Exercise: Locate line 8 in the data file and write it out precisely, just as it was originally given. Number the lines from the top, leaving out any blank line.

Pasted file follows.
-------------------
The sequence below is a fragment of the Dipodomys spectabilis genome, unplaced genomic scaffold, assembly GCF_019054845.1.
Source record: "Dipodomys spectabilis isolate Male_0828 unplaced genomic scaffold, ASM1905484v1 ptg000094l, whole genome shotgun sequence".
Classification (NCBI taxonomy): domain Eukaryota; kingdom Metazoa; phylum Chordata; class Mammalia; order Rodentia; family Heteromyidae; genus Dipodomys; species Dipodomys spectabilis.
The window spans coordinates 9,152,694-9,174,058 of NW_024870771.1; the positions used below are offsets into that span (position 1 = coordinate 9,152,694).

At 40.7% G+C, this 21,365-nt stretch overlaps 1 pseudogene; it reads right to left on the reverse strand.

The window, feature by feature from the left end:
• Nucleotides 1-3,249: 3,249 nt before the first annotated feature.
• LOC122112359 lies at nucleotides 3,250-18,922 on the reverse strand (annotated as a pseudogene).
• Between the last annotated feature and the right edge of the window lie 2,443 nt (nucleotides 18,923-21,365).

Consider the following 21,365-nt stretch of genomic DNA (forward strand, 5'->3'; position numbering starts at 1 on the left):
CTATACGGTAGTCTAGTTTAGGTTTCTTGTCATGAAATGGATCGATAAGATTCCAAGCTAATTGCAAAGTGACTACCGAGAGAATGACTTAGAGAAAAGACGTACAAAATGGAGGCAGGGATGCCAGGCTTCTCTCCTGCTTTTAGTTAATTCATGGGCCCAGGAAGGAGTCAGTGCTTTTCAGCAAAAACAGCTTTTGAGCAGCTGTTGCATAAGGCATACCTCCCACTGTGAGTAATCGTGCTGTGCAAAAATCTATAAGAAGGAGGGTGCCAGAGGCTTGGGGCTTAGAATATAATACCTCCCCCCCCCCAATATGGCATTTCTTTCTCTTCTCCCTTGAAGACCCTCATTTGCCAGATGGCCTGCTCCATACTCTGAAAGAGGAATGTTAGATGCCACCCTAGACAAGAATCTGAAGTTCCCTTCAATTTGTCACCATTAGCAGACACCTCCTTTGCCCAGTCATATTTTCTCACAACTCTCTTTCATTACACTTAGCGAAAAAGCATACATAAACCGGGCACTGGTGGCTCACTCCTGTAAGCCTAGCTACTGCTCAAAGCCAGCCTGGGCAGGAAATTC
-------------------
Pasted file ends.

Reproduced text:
• LOC122112359 lies at nucleotides 3,250-18,922 on the reverse strand (annotated as a pseudogene).